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  1. Is there a treatment for HIV and AIDS?

 There is no cure for HIV infection but there is treatment available, called the antiretroviral treatment (ART). With effective ART, people living with HIV can enjoy healthy and productive lives.

  1. What are the signs and symptoms of HIV infection?

HIV infection goes unnoticed for years as generally there are no exclusive symptoms. The first few weeks after initial infection, individuals may experience no symptoms or an influenza-like illness including fever, headache, rash or sore throat.

  1. How do I know if I have an HIV infection?

The only way to know if you have HIV is to take a blood test. Though people living with HIV tend to be most infectious in the first few months, many are unaware of their status until later stages. Remember, you don’t need to be sick to take an HIV test! It is better to test early.

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Pollution Kills As Many People As Cancer Does, UN’s New Environment Chief Warns

The new head of the United Nations environment agency today laid out key issues facing the international community on environmental issues, including pollution as well as the linkages among the environment, wars and conflicts, and migration.

“The World Health Organisation has estimated that seven million people on the planet are dying from pollution – that is more or less the same number of people dying from cancer,” the Executive Director of the UN Environment Programme (UNEP), Erik Solheim, told reporters in Geneva.

In his remarks, the former Norwegian politician and diplomat flagged the role that partnerships could play in UNEP’s mission, noting that “at the very minimum we will be ready to go into partnerships with companies who either behave well or are ready to change,” and citing a recent agreement in Addis Ababa to look into a partnership with Ethiopian Airlines to find ways to assist the company in achieving the maximum fuel efficiency.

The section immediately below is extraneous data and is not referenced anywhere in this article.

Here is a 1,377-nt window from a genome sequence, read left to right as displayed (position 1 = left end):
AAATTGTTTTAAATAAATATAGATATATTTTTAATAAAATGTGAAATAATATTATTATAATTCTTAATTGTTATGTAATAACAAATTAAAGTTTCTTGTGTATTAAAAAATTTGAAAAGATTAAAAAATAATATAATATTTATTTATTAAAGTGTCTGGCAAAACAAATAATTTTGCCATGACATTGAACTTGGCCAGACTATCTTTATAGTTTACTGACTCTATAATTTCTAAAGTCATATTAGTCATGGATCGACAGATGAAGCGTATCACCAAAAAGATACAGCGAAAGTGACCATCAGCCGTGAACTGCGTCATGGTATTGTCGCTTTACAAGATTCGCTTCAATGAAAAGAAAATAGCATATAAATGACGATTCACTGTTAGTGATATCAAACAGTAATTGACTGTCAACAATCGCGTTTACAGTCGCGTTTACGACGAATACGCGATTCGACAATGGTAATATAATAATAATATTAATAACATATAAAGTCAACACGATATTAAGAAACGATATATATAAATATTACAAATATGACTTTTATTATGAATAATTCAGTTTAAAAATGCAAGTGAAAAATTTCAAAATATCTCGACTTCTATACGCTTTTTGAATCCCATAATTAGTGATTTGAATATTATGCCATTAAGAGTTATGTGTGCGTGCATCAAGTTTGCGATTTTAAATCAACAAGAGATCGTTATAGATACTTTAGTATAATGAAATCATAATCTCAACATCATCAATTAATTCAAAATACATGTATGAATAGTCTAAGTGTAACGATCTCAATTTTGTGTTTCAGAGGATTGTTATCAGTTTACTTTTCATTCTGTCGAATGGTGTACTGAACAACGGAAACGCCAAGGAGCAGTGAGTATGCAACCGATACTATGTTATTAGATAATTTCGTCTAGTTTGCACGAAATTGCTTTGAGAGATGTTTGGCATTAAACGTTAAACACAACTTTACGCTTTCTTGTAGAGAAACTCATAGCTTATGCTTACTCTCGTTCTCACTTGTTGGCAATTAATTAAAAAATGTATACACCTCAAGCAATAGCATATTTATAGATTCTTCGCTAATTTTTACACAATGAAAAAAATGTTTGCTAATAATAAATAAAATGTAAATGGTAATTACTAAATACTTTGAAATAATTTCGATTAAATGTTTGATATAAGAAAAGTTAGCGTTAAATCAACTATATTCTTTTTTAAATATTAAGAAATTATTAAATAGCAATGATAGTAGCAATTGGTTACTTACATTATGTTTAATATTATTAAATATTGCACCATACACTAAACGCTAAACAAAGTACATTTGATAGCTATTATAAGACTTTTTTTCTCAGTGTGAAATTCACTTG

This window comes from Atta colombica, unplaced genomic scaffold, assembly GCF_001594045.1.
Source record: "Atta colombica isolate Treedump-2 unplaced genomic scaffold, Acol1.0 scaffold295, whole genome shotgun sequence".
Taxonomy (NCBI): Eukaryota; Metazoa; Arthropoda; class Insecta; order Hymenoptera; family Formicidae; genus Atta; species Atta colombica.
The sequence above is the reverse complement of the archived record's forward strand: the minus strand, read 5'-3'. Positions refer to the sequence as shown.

The second issue is “to look into the crossroads between environment and wars and conflicts and migration,” said Mr. Solheim.

To bring greater focus to these priorities, he said, it is necessary to reach out to more people and change narratives to get closer to people’s hearts. As a first step, he is considering changing the organisation’s name from “UNEP” to “UN Environment.”

Mr. Solheim also highlighted how his past experience would help inform him in his new role. As a negotiator of the peace process in Sri Lanka between 1998 to 2005, Mr. Solheim said he had gained valuable lessons, including the importance of dialogue and compromise.

“In my view you should always try to talk even with political leaders as well as guerrilla leaders or terrorists leaders who do not seem to be amendable to compromise – let’s try talking,” he said.

Mr. Solheim was elected to the UNEP position for a four-year term by the General Assembly on 13 May this year, succeeding Achim Steiner of Germany, who led the agency for the past 10 years.



“I don’t eat meat anymore”, “I am on a fruit diet”, “eggs are not good for my healthy”, “I don’t drink milk anymore, am on a weight loss journey” these are among some common health conscious phrases we hear in Ghana. It is very commendable that individuals are becoming aware of the toll unhealthy diets have on their health and they try making conscious efforts each day towards healthy eating. Unfortunately many of us do not understand the concept of healthy eating; we are either using logic to approach healthy eating or reenacting what we read on the internet which is shrouded with myths and exaggerated truths. It is very important we finally grasp the concept of healthy eating and its true importance.

Healthy eating can be likened to fueling an automobile. You would need the right type of fuel in the right quantity for the car to work at its optimal best. If the automobile is fueled with the wrong type of fuel, the engine might breakdown, in a similar manner if automobile is fueled with less amount of fuel the car might function for a while but breakdown due to fuel shortage. Same happens in the human body. Food is fuel for the body, so the right type of food and adequate amounts should be eaten at all times. This is referred to as the concept of healthy eating.